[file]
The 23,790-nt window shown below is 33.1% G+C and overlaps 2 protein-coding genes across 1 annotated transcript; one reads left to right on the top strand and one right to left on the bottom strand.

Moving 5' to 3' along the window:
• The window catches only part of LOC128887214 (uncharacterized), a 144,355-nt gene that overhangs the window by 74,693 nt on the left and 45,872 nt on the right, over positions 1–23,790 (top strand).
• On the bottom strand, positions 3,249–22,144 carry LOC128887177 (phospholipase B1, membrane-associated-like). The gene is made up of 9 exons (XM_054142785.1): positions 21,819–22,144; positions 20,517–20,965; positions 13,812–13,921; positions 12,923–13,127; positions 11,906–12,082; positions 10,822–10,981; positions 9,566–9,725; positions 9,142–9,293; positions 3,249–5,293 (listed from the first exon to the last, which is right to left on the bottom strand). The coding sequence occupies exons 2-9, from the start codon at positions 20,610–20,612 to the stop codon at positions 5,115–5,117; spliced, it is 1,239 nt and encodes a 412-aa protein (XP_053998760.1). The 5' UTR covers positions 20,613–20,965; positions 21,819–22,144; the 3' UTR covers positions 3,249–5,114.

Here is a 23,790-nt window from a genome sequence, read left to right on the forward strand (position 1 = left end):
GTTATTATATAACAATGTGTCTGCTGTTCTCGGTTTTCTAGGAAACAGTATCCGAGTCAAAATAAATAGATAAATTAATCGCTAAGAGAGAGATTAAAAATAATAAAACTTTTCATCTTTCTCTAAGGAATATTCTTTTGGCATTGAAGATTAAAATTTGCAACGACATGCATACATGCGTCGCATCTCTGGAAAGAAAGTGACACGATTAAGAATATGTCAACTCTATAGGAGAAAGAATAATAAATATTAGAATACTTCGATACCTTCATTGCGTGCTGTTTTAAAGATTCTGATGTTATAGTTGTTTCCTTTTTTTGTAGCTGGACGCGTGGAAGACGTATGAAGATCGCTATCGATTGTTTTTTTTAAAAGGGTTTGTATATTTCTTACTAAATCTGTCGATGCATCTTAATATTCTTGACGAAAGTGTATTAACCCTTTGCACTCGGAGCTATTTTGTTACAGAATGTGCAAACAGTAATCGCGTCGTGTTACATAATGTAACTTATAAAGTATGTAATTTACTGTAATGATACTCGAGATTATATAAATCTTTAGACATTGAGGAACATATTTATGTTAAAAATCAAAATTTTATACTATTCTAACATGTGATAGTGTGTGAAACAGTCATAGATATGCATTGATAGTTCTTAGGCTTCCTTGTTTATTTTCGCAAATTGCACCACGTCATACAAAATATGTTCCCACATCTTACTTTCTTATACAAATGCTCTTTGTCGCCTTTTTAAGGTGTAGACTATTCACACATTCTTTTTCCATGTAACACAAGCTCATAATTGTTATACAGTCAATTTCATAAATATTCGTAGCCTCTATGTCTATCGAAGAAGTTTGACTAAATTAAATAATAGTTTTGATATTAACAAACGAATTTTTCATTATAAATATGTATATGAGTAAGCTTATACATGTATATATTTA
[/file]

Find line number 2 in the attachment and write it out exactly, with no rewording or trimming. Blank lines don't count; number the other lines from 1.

Moving 5' to 3' along the window: